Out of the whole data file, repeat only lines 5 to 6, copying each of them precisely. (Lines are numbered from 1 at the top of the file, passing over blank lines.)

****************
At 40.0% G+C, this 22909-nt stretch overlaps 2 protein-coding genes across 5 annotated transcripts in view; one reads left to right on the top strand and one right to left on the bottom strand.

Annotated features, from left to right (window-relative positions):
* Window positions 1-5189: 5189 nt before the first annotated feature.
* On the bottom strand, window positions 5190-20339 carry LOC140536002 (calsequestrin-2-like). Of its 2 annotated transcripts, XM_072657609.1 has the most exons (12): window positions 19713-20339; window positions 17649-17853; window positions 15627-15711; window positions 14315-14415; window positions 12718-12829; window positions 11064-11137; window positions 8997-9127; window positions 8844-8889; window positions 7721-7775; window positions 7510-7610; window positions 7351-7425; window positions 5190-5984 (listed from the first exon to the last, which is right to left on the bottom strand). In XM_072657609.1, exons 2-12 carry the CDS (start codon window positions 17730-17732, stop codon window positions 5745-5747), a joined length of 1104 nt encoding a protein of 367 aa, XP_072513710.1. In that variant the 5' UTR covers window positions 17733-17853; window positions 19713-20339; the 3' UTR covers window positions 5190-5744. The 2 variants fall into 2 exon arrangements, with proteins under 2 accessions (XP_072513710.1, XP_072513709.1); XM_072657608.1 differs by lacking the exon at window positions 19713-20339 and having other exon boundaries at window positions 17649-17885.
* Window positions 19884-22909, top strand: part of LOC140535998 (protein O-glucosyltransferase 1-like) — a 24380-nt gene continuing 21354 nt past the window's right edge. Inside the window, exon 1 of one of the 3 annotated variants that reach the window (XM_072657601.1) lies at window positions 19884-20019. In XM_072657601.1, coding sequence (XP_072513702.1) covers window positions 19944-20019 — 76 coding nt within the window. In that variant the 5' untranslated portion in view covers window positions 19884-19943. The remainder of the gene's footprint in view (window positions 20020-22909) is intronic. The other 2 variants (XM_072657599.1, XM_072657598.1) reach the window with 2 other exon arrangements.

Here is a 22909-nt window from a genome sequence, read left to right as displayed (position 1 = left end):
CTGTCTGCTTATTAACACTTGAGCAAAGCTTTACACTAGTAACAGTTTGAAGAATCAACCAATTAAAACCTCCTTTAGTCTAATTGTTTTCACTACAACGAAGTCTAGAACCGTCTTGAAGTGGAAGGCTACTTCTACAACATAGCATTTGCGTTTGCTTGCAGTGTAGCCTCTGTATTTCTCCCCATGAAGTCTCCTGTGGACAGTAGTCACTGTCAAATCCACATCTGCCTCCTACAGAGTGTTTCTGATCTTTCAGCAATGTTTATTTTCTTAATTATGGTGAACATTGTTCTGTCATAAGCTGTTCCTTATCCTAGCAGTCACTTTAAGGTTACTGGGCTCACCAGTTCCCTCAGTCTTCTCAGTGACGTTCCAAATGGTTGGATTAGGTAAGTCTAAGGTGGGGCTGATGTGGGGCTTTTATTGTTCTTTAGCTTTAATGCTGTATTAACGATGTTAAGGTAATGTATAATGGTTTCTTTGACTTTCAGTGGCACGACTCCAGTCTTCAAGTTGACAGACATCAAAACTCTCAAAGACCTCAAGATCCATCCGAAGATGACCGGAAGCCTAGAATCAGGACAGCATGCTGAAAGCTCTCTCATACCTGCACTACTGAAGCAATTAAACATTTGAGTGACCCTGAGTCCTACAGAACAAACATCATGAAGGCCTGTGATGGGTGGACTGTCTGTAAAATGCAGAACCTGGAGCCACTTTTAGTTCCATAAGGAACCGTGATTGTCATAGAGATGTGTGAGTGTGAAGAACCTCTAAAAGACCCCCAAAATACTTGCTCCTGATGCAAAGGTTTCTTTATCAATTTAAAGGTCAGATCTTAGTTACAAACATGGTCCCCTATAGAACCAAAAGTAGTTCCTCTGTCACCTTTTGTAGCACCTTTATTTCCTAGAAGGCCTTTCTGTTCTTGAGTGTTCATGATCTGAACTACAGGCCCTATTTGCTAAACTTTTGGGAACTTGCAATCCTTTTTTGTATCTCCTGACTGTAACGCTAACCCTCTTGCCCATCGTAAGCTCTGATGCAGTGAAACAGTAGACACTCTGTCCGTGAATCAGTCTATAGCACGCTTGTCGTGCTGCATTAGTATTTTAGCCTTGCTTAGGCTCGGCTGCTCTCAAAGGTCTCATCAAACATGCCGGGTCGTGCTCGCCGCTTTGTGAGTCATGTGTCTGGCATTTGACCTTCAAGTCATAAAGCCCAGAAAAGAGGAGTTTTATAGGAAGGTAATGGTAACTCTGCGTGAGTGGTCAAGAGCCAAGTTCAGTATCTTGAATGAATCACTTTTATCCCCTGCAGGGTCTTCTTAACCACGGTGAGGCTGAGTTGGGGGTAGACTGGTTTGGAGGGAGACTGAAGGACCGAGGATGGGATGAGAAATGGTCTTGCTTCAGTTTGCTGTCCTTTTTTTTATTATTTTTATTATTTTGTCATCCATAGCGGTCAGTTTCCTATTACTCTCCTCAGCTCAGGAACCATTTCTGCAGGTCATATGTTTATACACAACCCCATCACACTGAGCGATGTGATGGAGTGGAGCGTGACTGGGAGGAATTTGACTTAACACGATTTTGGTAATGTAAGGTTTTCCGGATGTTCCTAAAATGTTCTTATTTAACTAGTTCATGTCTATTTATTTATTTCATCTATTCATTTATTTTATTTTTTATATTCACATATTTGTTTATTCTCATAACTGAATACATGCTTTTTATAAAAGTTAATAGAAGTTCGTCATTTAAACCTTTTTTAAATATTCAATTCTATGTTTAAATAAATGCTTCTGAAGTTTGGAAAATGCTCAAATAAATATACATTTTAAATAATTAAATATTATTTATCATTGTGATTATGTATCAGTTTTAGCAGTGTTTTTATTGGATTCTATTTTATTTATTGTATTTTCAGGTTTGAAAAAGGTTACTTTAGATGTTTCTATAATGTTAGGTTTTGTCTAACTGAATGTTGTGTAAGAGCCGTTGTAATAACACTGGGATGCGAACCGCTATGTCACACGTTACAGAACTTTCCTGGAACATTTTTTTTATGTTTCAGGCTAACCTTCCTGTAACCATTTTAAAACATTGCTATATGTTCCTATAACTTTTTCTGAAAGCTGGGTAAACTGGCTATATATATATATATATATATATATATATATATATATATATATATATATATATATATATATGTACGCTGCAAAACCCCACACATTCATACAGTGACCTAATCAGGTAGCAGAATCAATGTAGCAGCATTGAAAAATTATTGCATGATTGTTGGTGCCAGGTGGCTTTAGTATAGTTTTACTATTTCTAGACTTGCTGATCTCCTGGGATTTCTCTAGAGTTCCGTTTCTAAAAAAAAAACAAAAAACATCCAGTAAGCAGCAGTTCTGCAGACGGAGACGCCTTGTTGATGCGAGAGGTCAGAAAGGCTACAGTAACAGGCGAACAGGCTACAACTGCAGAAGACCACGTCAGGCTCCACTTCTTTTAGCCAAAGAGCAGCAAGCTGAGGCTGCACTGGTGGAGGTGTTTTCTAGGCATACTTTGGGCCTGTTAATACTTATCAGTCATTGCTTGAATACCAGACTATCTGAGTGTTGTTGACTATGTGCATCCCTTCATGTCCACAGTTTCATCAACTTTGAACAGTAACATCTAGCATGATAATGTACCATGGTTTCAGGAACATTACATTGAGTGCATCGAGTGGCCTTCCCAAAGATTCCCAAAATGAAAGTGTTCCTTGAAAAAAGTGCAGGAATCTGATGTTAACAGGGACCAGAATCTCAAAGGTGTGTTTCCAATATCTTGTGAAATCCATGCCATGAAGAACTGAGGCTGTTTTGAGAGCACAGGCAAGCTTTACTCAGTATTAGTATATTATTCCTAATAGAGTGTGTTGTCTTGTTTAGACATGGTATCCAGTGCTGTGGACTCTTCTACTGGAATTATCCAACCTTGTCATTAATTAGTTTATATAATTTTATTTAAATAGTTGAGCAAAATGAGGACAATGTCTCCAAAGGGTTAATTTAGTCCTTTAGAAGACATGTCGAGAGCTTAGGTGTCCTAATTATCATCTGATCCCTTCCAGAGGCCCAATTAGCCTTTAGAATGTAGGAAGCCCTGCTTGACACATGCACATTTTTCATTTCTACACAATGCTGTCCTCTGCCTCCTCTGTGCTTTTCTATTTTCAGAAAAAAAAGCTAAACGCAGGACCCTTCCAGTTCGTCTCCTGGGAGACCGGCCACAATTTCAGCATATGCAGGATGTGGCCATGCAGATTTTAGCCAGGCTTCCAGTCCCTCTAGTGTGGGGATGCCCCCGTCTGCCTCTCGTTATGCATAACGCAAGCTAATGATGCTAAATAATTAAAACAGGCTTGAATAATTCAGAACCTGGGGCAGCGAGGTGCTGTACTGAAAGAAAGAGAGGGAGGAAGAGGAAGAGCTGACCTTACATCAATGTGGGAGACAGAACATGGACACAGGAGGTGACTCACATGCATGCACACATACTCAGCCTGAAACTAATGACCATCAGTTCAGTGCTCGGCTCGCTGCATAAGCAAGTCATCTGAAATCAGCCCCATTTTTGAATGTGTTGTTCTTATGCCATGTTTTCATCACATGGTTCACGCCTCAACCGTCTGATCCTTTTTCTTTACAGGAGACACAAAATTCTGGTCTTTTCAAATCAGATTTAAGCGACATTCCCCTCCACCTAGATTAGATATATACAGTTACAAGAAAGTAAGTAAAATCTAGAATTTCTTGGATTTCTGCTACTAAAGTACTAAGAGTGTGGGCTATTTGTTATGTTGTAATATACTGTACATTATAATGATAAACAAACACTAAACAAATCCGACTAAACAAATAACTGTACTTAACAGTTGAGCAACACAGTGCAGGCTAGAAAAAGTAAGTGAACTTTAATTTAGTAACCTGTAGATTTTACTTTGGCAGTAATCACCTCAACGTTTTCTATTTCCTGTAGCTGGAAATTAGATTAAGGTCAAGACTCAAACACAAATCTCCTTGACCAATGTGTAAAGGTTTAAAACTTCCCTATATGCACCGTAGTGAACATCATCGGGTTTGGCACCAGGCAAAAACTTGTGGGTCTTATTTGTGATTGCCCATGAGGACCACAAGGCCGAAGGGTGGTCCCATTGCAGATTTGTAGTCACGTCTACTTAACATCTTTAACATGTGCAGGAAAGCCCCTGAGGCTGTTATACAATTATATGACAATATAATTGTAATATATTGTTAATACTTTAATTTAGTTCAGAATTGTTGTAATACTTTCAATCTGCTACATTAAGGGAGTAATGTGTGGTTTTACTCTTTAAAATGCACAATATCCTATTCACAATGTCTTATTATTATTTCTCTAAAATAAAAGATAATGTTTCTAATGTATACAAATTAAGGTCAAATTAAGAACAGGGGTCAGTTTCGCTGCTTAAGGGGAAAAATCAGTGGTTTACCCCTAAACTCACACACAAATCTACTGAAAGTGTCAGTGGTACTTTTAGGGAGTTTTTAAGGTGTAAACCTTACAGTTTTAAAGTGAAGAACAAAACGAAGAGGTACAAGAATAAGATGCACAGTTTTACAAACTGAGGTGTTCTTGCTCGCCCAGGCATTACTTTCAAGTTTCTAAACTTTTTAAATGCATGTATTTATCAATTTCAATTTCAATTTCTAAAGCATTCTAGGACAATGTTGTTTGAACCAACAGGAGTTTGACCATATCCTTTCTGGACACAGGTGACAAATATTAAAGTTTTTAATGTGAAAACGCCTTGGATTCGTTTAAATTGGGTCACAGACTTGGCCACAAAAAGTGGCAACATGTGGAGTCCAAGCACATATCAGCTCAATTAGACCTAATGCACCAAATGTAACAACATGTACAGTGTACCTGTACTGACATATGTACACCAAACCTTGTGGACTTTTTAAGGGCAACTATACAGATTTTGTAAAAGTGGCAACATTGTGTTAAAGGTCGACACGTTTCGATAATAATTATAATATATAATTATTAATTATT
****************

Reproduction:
* Window positions 19884-22909, top strand: part of LOC140535998 (protein O-glucosyltransferase 1-like) — a 24380-nt gene continuing 21354 nt past the window's right edge. Inside the window, exon 1 of one of the 3 annotated variants that reach the window (XM_072657601.1) lies at window positions 19884-20019. In XM_072657601.1, coding sequence (XP_072513702.1) covers window positions 19944-20019 — 76 coding nt within the window. In that variant the 5' untranslated portion in view covers window positions 19884-19943. The remainder of the gene's footprint in view (window positions 20020-22909) is intronic. The other 2 variants (XM_072657599.1, XM_072657598.1) reach the window with 2 other exon arrangements.

Here is a 22909-nt window from a genome sequence, read left to right as displayed (position 1 = left end):